Relatives of the victims recognized the security situation in the region had started to deteriorate as the rival crime groups struggled to control the isolated road north towards the border.

"Tensions have increased in recent months. The Chihuahua side and the Sonora side have been fighting for this route for some time, "Miller Jr. said." The Chihuahua side is trying to shut down because this is a huge smuggling route. "

Brent LeBarón, whose aunt and cousins ​​were killed on Monday's attack, said the first sign that something was wrong was earlier this year, when Americans drove relatives who were traveling to a funeral in the area accidentally through a cartel checkpoint – causing a persecution and a warning.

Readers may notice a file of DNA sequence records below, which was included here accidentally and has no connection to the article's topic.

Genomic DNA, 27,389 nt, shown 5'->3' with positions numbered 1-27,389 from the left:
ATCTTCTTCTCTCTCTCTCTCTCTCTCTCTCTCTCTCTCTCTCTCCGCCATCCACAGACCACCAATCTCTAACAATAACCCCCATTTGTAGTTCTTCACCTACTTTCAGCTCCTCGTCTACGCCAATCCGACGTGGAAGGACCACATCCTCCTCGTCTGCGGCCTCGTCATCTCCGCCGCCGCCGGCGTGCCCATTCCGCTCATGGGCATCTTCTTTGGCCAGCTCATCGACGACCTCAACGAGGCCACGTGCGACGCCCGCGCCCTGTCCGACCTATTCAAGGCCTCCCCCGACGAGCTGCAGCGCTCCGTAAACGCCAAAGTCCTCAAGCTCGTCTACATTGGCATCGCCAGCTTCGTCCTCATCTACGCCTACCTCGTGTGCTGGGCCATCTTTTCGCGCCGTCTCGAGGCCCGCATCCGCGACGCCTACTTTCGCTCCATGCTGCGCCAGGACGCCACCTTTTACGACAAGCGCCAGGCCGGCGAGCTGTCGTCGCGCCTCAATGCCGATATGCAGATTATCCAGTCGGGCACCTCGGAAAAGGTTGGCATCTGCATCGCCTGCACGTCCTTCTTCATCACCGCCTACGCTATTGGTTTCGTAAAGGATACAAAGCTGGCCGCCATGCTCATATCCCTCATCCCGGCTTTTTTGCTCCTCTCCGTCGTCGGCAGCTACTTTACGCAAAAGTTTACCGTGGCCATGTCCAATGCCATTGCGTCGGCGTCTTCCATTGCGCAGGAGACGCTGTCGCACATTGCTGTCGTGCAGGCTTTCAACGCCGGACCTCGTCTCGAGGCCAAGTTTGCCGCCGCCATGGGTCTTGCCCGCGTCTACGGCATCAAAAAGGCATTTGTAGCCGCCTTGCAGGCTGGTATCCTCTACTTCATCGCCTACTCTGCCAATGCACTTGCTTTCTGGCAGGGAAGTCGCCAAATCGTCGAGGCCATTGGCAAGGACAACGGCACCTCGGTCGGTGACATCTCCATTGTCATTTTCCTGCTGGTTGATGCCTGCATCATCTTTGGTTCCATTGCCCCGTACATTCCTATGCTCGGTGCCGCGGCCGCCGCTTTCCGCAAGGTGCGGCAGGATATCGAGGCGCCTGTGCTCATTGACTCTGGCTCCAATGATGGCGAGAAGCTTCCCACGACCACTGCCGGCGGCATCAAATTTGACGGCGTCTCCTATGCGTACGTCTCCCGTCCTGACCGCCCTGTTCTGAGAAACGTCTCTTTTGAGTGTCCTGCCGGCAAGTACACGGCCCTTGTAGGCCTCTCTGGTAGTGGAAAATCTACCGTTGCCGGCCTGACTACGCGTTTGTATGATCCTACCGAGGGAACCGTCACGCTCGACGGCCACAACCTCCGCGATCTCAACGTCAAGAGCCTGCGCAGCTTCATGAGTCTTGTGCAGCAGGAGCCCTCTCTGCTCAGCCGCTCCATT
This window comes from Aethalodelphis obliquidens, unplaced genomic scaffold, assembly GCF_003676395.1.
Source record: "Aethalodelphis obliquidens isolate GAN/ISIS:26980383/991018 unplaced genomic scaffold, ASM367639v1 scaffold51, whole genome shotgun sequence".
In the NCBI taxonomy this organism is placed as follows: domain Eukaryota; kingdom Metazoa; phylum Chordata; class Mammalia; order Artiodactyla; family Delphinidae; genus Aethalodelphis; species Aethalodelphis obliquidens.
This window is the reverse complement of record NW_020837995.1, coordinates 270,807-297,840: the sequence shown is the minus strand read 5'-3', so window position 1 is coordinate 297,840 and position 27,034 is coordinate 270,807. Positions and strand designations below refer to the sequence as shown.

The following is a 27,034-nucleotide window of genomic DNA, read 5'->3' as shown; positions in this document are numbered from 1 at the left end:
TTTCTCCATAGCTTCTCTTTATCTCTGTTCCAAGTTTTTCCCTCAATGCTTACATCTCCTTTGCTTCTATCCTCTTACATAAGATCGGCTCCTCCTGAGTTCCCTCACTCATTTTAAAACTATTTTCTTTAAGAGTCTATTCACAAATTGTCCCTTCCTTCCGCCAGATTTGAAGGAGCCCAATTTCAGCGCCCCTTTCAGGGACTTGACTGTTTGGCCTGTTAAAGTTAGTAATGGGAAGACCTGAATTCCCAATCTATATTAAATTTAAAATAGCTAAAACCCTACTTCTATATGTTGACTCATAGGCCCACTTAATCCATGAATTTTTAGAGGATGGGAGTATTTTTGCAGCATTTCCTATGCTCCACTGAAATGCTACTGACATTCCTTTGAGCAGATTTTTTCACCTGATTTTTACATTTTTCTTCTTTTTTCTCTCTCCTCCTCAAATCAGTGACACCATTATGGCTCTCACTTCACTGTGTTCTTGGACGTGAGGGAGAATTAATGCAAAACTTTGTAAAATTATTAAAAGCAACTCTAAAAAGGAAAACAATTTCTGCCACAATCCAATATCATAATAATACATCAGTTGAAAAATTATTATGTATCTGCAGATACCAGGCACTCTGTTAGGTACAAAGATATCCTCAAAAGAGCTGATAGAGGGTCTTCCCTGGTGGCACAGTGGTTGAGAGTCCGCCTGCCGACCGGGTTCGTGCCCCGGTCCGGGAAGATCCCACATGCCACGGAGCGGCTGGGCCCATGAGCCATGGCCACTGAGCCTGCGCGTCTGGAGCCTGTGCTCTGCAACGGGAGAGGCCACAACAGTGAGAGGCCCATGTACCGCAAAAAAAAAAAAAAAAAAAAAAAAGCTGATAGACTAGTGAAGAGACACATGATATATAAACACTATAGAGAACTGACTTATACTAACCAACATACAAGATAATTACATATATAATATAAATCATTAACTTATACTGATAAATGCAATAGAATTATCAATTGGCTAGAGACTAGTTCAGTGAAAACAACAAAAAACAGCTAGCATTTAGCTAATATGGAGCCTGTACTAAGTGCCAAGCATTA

Other warnings came "through the grapevine," he said. "Obviously they are fighting over grass and access to roads and pushing their drugs to the limit."

The attack this week was not the first time the LeBarón family had been targeted. A decade ago, a boy was kidnapped from the town of Colonia LeBarón, which the family founded in Chihuahua. On this occasion, the family refused to pay a ransom and barricaded the city, forcing the kidnappers to release the boy.

But soon after, the cartel henchmen returned and captured Benjamín LeBarón, an activist against crime. and his brother-in-law Luis Widmar.

The two men were dragged out of their homes and killed – but few in the family regret that they opposed the armed men.